BELGRADE -- Media bias on a scale that no longer exists in post-Communist Eastern Europe remains a fact of life here in Serbia, the largest of Yugoslavia's six contentious republics.

Ethnic scare headlines -- "Hellish Police Hunt on Serbs," "Fascist Terrorists Sent to Subjugate Serbs" or "Croatian Police Throw Serbian Infants Around" -- are daily breakfast fare in Belgrade, capital of Serbia as well as the Yugoslav federation. An article on the Yugoslav government's attempt to bring market reform to socialist Serbia carried this headline: "Serbian Economy Knifed in the Back."

Over the past three years, the government-owned press in Belgrade has been an invaluable prop in the populist staying power of Slobodan Milosevic, president of Serbia and one of Europe's last surviving socialist strongmen.

Milosevic, who won a resounding 65 percent victory this month in Serbia's first multi-party election since World War II, is widely blamed by Western governments as the individual most responsible for inflaming ethnic tensions in this patchwork country.

In the week before Milosevic was reelected, journalists from the Belgrade daily Politika and from the capital's main radio and television stations crowded in front of the Serbian legislature building to deliver a written demand for the immediate firing of their editors.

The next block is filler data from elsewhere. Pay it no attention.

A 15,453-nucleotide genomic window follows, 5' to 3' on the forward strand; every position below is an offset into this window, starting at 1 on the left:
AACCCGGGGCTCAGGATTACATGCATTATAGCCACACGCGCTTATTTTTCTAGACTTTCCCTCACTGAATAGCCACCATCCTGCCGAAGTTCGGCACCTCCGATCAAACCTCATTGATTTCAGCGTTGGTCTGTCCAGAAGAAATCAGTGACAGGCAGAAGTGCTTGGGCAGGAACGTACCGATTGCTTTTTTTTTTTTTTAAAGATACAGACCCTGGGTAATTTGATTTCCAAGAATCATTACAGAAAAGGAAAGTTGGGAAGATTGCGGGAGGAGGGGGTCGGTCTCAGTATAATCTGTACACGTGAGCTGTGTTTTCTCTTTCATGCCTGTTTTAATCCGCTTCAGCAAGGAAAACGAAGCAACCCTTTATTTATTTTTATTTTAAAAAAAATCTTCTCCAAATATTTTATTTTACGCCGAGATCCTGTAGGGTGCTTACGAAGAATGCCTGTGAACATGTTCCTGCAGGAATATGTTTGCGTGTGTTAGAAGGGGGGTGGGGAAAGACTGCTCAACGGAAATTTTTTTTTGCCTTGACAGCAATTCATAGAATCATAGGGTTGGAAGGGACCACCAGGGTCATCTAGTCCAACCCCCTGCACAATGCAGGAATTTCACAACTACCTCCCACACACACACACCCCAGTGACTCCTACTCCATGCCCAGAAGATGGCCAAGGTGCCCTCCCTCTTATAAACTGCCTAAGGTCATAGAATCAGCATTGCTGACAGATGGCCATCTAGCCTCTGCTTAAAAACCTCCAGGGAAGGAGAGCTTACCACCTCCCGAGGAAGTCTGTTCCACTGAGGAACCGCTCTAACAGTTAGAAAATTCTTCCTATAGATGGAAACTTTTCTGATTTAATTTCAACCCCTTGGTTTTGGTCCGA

"They use editing and {layout} not as a method of presenting the news, but as a way to falsify the truth," said Rade Radovonovic, a journalist from Radio Belgrade and leader of the group. "The simplest way to put it is that they are lying." The demonstration culminated an in-house revolt by many well-known journalists against editorial policies that the journalists say are manipulated daily by Milosevic.

By giving Milosevic screaming headlines and fawning air time, Western diplomats say, the press has frightened other ethnic groups and helped push Yugoslavia to the brink of disintegration.

Responding to media bias in Belgrade, newspapers and television stations in the rival western Yugoslav republics of Slovenia and Croatia have noticeably lowered their standards of objectivity. Distorted reporting -- pro-Serbian in Belgrade, anti-Serbian nearly everywhere else -- no doubt played a role in persuading Slovenian voters last Sunday to approve a referendum that authorizes their republic's independence from Yugoslavia.

Editors at the main daily newspaper in Croatia, Vjesnik, acknowledge that they are taking an increasingly tough anti-Serbian line this year and point to what they describe as constant provocations in the Belgrade press.

Foreign journalists based in Belgrade said that while ethnic rivalry has eroded the objectivity of journalism across Yugoslavia, the media that Milosevic controls remain far and away the most hysterical and inaccurate. Politika, Belgrade's largest daily, relies on unnamed sources as authorities for its frequent stories about how Slovenia and Croatia are allegedly running guns to ethnic Albanians in the troubled Serbian province of Kosovo.